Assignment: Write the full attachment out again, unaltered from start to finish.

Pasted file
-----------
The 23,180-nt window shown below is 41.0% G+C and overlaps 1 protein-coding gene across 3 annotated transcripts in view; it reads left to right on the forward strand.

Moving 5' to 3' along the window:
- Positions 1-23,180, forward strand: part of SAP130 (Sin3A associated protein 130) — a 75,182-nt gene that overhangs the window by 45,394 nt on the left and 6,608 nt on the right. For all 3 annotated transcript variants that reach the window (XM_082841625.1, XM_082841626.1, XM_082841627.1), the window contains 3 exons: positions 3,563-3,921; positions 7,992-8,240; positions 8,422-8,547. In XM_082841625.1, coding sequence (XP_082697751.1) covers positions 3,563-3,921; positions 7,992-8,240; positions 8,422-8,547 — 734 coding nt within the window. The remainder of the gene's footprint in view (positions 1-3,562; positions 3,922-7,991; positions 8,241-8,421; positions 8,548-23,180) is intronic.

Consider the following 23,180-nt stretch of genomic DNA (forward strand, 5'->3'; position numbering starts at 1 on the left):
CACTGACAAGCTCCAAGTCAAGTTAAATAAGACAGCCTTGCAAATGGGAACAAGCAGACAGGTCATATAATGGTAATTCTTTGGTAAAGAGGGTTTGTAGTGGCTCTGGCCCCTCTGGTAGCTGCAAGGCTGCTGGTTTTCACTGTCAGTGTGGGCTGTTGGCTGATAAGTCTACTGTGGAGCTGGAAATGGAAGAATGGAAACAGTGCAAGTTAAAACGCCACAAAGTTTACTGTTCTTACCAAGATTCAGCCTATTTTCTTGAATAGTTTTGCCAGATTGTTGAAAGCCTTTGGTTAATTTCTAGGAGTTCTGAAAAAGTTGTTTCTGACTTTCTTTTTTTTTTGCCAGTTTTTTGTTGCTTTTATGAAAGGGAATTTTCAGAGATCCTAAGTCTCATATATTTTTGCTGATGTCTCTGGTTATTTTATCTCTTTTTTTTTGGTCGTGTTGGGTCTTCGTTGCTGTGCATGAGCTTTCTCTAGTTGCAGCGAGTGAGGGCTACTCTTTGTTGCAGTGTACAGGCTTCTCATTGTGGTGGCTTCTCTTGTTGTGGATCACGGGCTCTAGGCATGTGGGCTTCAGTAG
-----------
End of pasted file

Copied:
The 23,180-nt window shown below is 41.0% G+C and overlaps 1 protein-coding gene across 3 annotated transcripts in view; it reads left to right on the forward strand.

Moving 5' to 3' along the window:
- Positions 1-23,180, forward strand: part of SAP130 (Sin3A associated protein 130) — a 75,182-nt gene that overhangs the window by 45,394 nt on the left and 6,608 nt on the right. For all 3 annotated transcript variants that reach the window (XM_082841625.1, XM_082841626.1, XM_082841627.1), the window contains 3 exons: positions 3,563-3,921; positions 7,992-8,240; positions 8,422-8,547. In XM_082841625.1, coding sequence (XP_082697751.1) covers positions 3,563-3,921; positions 7,992-8,240; positions 8,422-8,547 — 734 coding nt within the window. The remainder of the gene's footprint in view (positions 1-3,562; positions 3,922-7,991; positions 8,241-8,421; positions 8,548-23,180) is intronic.

Consider the following 23,180-nt stretch of genomic DNA (forward strand, 5'->3'; position numbering starts at 1 on the left):
CACTGACAAGCTCCAAGTCAAGTTAAATAAGACAGCCTTGCAAATGGGAACAAGCAGACAGGTCATATAATGGTAATTCTTTGGTAAAGAGGGTTTGTAGTGGCTCTGGCCCCTCTGGTAGCTGCAAGGCTGCTGGTTTTCACTGTCAGTGTGGGCTGTTGGCTGATAAGTCTACTGTGGAGCTGGAAATGGAAGAATGGAAACAGTGCAAGTTAAAACGCCACAAAGTTTACTGTTCTTACCAAGATTCAGCCTATTTTCTTGAATAGTTTTGCCAGATTGTTGAAAGCCTTTGGTTAATTTCTAGGAGTTCTGAAAAAGTTGTTTCTGACTTTCTTTTTTTTTTGCCAGTTTTTTGTTGCTTTTATGAAAGGGAATTTTCAGAGATCCTAAGTCTCATATATTTTTGCTGATGTCTCTGGTTATTTTATCTCTTTTTTTTTGGTCGTGTTGGGTCTTCGTTGCTGTGCATGAGCTTTCTCTAGTTGCAGCGAGTGAGGGCTACTCTTTGTTGCAGTGTACAGGCTTCTCATTGTGGTGGCTTCTCTTGTTGTGGATCACGGGCTCTAGGCATGTGGGCTTCAGTAG